In the section of your website answering “What does it mean to be fully raw?” there is some misleading information that I would like to address. One of the first questions that you answer is “are all raw food diets the same?”, to which you answered the following:
“No, there are different approaches for eating a raw diet. Most of them are designed to obtain a high percentage of daily calories from fats, by eating significant amounts of avocado, nuts and seeds. These diets tend to be unsustainable since too much fat, even raw fat, causes health problems and results in the underconsumption of carbohydrates. On the other hand, one cannot eat primarily vegetables as a diet, because they don’t contain enough calories. Therefore, a sustainable raw foods diet draws the great bulk of its daily calories from fruits, which are high in calories…”
First of all, we need fat to survive. It is a critical source of energy and insulates our body. It enables us to absorb fat-soluble nutrients such as Vitamin A, D, E, and K, which are critical for proper development and bodily functioning. Improper absorption of vitamin A that leads to deficiency can result in visual impairment and blindness, as well as increase the risk of severe illness and death from infections such as diarrheal disease. Vitamin D deficiency decreases the absorption of calcium and may lead to brittle bones, increases lethargy, risk of death from cardiovascular disease, and cognitive impairment in older adults (if you are interested, in a comprehensive review of the plethora of benefits of vitamin D, check out this article here!). Further, fat protects our body by providing a cushion around major organs such as the brain and heart. Fat also helps make hormones, such as sex hormones, which ensures the ability of a women to menstruate and become pregnant, and a man to be fertile. On a cellular level, they make up a component of the cell membrane, the wall between the inside of the cell and the outside world. Therefore, fat isn’t just important for life, it is CRUCIAL!
Raw sources of fat are great sources! Avocados are high in monounsaturated fat, which actually lowers LDL cholesterol, and decreases risk for heart disease! While some raw foodies believe that cold-pressed olive oil should not be consumed, it may be considered a “raw” food and is also high in monounsaturated fat, lowering LDL cholesterol. Olive oil may also reduce risk of certain cancer. In one study, oleocanthal, a phenolic compound found in olive oil, induced cell death in all cancer cells examined as fast as 30 minutes after treatment!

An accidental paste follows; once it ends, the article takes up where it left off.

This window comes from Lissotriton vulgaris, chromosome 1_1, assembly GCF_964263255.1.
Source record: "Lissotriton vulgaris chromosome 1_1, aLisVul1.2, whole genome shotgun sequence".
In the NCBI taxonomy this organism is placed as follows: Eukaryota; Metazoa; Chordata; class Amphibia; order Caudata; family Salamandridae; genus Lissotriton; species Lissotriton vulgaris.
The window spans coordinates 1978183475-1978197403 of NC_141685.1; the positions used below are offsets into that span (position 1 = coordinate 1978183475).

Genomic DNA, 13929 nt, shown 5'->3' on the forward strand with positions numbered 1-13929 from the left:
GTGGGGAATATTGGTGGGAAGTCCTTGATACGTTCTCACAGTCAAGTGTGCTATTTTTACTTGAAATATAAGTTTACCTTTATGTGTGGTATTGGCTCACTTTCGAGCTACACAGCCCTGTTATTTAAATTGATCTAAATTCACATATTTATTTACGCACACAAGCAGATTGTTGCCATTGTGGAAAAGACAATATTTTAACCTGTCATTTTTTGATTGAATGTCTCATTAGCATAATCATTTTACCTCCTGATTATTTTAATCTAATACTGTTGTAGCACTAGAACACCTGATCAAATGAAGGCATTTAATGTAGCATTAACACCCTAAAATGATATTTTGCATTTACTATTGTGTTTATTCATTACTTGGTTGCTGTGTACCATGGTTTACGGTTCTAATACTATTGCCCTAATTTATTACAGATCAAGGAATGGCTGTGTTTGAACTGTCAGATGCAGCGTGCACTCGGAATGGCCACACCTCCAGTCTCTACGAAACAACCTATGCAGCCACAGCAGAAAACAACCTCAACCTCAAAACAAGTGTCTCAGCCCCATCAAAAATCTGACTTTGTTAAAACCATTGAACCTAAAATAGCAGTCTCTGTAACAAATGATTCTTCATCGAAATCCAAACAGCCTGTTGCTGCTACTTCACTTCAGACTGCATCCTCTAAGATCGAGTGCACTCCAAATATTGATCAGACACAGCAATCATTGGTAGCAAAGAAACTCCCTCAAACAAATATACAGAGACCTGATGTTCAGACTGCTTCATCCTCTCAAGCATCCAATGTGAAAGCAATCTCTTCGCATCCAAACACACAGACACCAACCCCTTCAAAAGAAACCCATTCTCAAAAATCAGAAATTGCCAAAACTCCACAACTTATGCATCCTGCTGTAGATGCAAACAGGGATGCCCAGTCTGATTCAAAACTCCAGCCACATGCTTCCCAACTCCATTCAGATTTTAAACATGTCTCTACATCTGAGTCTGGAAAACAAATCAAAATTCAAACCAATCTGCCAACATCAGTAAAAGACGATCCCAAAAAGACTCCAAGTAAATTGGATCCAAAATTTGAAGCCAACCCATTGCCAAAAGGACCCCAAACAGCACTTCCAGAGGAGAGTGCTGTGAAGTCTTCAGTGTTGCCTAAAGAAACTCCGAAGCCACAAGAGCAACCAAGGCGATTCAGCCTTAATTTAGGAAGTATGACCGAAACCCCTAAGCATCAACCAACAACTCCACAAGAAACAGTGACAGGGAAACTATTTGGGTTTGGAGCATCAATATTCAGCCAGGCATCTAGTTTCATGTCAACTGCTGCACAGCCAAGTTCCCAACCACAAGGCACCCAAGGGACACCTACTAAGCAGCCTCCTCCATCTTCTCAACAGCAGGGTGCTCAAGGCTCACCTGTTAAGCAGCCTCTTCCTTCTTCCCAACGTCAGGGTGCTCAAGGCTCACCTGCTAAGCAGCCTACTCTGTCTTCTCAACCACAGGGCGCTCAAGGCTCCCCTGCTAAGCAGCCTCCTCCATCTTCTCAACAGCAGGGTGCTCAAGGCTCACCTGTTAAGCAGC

Finally, raw nuts are a great source of fat! Almonds contain vitamin E, which is important for growth and development, especially in young children. Walnuts have high levels of omega-3 fatty acids, which as I discussed in a previous post, is important for heart and brain health. So even if one is vegan and doesn’t consume animal fats, there are still many benefits from vegan fats and they should not be avoided!
The second point that I disagree with is Kristina’s commentary to consume mostly fruit. First of all fruit is very high in fructose, which is digested differently than glucose in our bodies. Fructose is mainly processed in the liver, not stored in glycogen in the muscles. AGAIN, only liver cells break down fructose, so once we consume too much for our livers to metabolize, lipogenesis occurs. Lipogenesis is the production of fat in our bodies. In one study observing glucose and fructose consumption, those who consumed higher levels of fructose had higher levels of triglycerides, low HDL, and LDL particle size was smaller. High levels of triglycerides and low HDL are risk factors for heart disease. Further, people whose LDL particles are predominantly small and dense, have a threefold greater risk of coronary heart disease. So eating fat does not necessarily cause us to become fat, it may be eating fructose, even if it is coming from whole food sources! In excess, it can lead to fat production.
Lastly, fruit is not a calorically dense food!! The average adult should consume 1,800- 2,400 calories a day depending on gender and activity level. On a raw food diet this means consuming 30 bananas a day! And while most raw foodies do this, I certainly would not feel satisfied or be happy eating only 30 bananas a day. Nor would I be getting enough or all of the important nutrients my body needs to sustain life (such as fat)!
That is all I have for this post, but next week I will be addressing some other points that I contest on Kristina’s page and why I feel that a raw food diet should be avoided. Have a good week!